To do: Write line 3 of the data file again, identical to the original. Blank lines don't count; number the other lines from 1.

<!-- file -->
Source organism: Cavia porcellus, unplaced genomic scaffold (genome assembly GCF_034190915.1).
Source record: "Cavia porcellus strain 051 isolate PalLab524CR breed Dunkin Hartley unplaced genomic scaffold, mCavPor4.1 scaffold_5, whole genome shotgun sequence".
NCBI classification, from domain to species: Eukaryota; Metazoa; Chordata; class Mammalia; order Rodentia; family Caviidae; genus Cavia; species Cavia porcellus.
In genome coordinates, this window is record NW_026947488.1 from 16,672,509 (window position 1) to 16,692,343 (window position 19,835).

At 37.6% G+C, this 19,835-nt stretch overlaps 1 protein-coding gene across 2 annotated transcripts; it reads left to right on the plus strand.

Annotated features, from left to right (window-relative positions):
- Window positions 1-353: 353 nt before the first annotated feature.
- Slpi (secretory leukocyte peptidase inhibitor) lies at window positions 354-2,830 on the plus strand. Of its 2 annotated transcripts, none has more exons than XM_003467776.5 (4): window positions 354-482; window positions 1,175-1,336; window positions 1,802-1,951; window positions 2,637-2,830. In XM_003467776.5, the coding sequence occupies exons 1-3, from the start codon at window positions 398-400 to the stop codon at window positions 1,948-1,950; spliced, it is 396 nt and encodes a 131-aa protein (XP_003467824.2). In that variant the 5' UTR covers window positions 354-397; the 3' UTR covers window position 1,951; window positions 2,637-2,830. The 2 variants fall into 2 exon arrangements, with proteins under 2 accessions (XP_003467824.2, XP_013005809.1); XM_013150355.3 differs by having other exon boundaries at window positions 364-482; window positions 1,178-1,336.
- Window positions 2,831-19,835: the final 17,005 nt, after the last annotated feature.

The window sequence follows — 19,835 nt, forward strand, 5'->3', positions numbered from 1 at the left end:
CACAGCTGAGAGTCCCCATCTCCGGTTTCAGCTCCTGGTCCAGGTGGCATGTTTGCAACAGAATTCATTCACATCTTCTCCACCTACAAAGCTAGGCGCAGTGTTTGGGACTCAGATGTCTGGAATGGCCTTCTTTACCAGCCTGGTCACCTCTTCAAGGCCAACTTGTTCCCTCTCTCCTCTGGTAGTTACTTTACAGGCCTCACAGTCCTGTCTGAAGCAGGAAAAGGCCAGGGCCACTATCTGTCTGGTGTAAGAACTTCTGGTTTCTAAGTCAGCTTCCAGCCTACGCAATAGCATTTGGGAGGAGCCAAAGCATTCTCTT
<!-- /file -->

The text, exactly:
NCBI classification, from domain to species: Eukaryota; Metazoa; Chordata; class Mammalia; order Rodentia; family Caviidae; genus Cavia; species Cavia porcellus.